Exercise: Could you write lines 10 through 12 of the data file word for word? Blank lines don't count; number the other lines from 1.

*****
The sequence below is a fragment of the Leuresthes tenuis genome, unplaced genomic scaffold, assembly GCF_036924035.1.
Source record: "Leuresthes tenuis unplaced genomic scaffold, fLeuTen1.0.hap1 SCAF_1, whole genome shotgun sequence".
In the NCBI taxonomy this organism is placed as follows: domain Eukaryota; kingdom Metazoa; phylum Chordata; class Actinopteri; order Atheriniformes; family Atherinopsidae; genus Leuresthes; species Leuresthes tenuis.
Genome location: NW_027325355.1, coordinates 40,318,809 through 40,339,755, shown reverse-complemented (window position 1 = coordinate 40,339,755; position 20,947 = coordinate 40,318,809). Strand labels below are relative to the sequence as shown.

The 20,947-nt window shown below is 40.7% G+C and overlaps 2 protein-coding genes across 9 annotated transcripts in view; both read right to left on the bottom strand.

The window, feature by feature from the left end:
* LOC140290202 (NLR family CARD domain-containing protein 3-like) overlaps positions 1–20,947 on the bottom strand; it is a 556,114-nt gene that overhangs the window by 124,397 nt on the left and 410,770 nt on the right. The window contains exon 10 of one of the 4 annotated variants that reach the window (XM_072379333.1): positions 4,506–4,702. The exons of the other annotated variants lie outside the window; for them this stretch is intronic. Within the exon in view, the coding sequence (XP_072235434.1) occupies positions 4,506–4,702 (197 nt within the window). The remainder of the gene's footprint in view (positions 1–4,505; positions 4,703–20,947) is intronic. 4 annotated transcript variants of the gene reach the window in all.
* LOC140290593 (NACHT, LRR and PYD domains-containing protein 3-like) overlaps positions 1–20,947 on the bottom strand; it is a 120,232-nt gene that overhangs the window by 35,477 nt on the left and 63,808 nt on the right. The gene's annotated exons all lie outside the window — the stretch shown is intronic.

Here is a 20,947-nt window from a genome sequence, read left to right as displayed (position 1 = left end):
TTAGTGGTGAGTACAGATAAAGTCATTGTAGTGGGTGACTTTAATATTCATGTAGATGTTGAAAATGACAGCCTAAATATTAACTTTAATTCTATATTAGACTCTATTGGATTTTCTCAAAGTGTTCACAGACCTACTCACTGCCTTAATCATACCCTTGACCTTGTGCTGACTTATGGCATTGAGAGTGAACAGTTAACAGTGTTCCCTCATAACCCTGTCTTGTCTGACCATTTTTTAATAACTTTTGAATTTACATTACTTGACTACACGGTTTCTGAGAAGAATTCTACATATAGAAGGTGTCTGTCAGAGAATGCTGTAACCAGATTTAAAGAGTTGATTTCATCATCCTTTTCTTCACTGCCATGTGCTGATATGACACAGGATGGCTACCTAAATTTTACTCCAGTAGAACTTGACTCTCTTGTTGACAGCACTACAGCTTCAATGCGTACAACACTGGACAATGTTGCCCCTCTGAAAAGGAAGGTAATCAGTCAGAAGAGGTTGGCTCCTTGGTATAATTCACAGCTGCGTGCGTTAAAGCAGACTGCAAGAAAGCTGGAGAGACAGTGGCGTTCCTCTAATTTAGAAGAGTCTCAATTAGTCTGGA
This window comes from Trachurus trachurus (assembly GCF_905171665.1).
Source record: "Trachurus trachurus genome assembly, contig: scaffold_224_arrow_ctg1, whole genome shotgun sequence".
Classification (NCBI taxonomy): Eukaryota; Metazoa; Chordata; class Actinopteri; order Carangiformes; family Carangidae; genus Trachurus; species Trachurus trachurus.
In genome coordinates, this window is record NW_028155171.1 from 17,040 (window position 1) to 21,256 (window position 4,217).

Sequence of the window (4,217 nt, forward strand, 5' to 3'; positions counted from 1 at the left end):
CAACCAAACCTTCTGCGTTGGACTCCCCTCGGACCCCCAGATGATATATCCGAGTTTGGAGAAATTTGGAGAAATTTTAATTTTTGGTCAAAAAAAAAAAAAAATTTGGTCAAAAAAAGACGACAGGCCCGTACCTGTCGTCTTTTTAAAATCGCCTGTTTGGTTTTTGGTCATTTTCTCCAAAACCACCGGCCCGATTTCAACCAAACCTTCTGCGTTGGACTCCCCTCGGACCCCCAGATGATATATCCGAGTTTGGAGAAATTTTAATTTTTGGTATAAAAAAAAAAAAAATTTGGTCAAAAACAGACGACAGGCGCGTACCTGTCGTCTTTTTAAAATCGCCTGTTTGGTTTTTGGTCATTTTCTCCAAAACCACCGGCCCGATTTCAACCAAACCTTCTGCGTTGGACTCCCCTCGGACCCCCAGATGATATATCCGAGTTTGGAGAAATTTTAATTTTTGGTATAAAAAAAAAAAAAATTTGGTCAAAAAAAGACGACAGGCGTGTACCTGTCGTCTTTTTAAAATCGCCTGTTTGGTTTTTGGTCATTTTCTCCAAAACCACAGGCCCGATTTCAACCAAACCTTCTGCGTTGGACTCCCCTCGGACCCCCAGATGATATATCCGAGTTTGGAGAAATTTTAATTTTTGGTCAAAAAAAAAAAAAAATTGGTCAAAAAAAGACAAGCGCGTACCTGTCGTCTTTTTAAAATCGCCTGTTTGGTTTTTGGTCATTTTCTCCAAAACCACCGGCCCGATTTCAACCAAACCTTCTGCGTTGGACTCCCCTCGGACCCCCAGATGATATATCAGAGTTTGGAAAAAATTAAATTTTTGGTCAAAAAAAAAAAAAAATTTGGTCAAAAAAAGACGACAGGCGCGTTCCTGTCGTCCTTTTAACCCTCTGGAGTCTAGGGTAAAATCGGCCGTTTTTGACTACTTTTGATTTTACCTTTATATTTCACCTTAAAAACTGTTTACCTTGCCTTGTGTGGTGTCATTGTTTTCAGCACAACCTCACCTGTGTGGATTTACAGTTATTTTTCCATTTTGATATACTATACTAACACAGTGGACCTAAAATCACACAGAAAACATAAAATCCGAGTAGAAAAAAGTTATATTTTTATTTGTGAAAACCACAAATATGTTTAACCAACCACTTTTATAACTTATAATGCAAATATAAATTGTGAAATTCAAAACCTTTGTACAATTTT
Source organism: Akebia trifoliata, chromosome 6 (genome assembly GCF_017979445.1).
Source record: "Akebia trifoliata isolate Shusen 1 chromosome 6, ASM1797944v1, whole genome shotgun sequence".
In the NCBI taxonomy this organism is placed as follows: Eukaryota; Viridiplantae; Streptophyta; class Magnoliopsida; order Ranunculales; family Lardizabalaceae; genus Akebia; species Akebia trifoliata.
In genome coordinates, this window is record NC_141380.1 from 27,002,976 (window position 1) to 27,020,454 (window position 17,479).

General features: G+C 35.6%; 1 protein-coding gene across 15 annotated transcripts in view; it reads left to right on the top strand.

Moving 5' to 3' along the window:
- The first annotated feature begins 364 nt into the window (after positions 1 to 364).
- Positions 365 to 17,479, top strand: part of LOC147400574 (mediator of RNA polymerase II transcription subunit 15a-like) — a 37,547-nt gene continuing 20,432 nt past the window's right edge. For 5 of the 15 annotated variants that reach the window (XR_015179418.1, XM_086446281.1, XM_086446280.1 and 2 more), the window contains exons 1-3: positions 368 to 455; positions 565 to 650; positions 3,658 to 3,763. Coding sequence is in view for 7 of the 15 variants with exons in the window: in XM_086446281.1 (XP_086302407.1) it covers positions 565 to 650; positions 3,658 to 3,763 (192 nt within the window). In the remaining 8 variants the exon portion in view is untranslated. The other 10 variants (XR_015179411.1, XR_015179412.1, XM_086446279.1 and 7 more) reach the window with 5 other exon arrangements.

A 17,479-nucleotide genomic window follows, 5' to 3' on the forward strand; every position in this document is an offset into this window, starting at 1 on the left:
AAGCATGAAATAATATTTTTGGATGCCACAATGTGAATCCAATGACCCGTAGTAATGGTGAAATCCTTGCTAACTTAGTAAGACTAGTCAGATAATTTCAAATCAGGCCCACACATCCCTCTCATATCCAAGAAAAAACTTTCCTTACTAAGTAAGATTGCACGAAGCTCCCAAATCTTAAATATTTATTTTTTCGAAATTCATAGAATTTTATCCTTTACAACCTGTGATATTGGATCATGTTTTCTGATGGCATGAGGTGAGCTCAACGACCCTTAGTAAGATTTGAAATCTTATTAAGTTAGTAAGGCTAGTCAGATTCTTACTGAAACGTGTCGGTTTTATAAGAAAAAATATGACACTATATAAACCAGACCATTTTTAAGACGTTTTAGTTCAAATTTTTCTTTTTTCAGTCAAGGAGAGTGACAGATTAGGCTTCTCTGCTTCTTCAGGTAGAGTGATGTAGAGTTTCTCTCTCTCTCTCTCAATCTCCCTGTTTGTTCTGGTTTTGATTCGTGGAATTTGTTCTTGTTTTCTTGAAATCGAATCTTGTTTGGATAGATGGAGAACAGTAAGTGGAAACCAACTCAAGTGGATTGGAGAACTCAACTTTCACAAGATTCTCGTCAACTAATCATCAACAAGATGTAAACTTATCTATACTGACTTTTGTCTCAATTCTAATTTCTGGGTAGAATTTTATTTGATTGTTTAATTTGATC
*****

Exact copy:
TTAGTGGTGAGTACAGATAAAGTCATTGTAGTGGGTGACTTTAATATTCATGTAGATGTTGAAAATGACAGCCTAAATATTAACTTTAATTCTATATTAGACTCTATTGGATTTTCTCAAAGTGTTCACAGACCTACTCACTGCCTTAATCATACCCTTGACCTTGTGCTGACTTATGGCATTGAGAGTGAACAGTTAACAGTGTTCCCTCATAACCCTGTCTTGTCTGACCATTTTTTAATAACTTTTGAATTTACATTACTTGACTACACGGTTTCTGAGAAGAATTCTACATATAGAAGGTGTCTGTCAGAGAATGCTGTAACCAGATTTAAAGAGTTGATTTCATCATCCTTTTCTTCACTGCCATGTGCTGATATGACACAGGATGGCTACCTAAATTTTACTCCAGTAGAACTTGACTCTCTTGTTGACAGCACTACAGCTTCAATGCGTACAACACTGGACAATGTTGCCCCTCTGAAAAGGAAGGTAATCAGTCAGAAGAGGTTGGCTCCTTGGTATAATTCACAGCTGCGTGCGTTAAAGCAGACTGCAAGAAAGCTGGAGAGACAGTGGCGTTCCTCTAATTTAGAAGAGTCTCAATTAGTCTGGA
This window comes from Trachurus trachurus (assembly GCF_905171665.1).
Source record: "Trachurus trachurus genome assembly, contig: scaffold_224_arrow_ctg1, whole genome shotgun sequence".